Potential dermal pesticide exposure affected by greenhouse spray application technique

David Nuyttens, Pascal Braekman, Stijn Windey, Bart Sonck

Research output: Contribution to journalA1: Web of Science-article


Operator safety is still one of the main problems concerning greenhouse spray applications in South European horticulture. The main objective of this study was to compare potential dermal exposure (PDE) between traditional handheld spray application techniques (i.e. a standard spray gun walking forwards, a spray lance walking forwards and backwards) and novel spray application techniques with spray booms (i.e. a trolley, the Fumimatic and the Fumicar).
PDE varied from 19.7 ml h-1 for the Fumimatic up to 460 ml h-1 for the spray lance walking forwards. Walking backwards reduced PDE by a factor 7. With the trolley, Fumimatic and Fumicar, PDE was respectively 20, 60 and 8 times lower compared with the standard spray gun. With the spray lance, PDE was about 2.5 times higher than with the spray gun. Pesticide distribution over the operator’s body was non-uniform and correlated strongly with the application technique. With the traditional techniques, exposure to the legs and feet represents 60 to 80% of the total exposure.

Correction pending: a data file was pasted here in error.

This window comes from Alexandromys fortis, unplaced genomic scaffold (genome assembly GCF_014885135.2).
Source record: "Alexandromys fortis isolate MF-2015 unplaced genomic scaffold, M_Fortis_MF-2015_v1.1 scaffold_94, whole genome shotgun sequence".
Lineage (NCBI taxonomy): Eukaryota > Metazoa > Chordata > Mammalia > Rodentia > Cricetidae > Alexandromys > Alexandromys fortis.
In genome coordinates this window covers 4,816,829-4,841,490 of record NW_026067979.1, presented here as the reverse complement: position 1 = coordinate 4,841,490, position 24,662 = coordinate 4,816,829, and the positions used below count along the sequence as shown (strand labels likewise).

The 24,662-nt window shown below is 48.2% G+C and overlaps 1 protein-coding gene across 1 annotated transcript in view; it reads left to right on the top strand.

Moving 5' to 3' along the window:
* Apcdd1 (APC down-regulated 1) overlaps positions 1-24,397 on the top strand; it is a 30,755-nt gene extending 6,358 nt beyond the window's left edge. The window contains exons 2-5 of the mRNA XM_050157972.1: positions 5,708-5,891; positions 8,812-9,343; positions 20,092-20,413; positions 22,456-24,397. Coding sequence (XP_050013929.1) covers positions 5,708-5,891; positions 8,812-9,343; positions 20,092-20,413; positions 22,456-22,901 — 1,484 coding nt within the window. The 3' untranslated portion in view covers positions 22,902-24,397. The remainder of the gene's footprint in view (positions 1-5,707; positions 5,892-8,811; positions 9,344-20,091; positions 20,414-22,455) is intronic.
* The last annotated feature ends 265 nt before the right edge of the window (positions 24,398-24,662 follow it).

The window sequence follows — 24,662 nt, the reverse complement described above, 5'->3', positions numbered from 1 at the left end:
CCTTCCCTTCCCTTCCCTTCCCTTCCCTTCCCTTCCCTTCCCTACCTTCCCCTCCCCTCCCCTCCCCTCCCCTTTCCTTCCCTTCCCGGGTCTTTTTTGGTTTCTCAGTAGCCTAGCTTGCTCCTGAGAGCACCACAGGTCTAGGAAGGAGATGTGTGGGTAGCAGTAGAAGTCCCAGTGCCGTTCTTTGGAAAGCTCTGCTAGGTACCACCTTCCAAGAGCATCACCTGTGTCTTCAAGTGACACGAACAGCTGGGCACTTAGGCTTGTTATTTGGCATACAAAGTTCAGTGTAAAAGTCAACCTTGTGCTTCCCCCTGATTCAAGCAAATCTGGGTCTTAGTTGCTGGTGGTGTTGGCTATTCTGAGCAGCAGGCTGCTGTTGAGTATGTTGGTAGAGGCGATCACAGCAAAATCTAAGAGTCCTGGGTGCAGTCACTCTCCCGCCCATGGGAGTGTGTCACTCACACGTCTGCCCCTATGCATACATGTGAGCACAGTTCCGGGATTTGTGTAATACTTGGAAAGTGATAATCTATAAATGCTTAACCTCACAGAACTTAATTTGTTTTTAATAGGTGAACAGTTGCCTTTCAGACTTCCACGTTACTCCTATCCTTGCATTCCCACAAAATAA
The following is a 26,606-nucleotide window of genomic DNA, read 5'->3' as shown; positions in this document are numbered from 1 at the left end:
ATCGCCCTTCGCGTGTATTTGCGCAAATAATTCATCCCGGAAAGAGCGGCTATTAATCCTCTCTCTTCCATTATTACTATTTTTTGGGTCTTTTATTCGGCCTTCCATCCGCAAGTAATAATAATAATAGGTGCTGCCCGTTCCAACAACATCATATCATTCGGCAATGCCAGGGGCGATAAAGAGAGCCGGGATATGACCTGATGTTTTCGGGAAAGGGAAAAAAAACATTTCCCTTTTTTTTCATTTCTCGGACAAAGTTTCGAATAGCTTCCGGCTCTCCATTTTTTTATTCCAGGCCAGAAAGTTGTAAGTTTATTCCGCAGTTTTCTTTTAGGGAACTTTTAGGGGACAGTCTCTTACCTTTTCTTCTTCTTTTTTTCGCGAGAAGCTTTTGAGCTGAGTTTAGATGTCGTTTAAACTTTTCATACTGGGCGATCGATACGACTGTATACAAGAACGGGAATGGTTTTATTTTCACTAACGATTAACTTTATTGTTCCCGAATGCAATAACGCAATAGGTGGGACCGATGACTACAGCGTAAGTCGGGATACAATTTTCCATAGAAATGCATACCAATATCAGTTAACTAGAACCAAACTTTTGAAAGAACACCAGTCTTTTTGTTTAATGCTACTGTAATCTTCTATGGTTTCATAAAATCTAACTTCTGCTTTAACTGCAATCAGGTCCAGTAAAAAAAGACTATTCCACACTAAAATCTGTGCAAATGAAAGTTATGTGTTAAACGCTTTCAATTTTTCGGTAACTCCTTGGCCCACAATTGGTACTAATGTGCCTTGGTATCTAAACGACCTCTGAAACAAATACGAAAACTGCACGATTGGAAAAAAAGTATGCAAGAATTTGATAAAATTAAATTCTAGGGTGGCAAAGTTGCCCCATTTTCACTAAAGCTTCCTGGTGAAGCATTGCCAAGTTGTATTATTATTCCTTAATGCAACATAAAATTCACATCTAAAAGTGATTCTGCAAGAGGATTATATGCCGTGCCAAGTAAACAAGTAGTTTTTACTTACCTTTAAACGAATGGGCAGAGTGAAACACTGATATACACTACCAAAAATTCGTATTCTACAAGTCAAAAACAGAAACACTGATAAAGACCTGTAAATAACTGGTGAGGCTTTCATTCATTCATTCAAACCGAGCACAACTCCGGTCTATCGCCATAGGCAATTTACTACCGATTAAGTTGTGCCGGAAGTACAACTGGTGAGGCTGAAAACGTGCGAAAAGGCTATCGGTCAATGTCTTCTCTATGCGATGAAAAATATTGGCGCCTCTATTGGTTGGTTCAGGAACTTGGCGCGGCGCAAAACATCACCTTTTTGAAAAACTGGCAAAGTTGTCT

Novel spray application techniques using spray booms greatly decrease operator exposure because the operator is not walking directly into the spray cloud and the sprayed crop and because of their higher capacity. Depending on the type of spray application, other parts of the body need to be protected most.

Original languageEnglish
JournalPest Management Science
Issue number7
Pages (from-to)781-90
Number of pages10
Publication statusPublished - 2009

Fingerprint Dive into the research topics of 'Potential dermal pesticide exposure affected by greenhouse spray application technique'. Together they form a unique fingerprint.

Cite this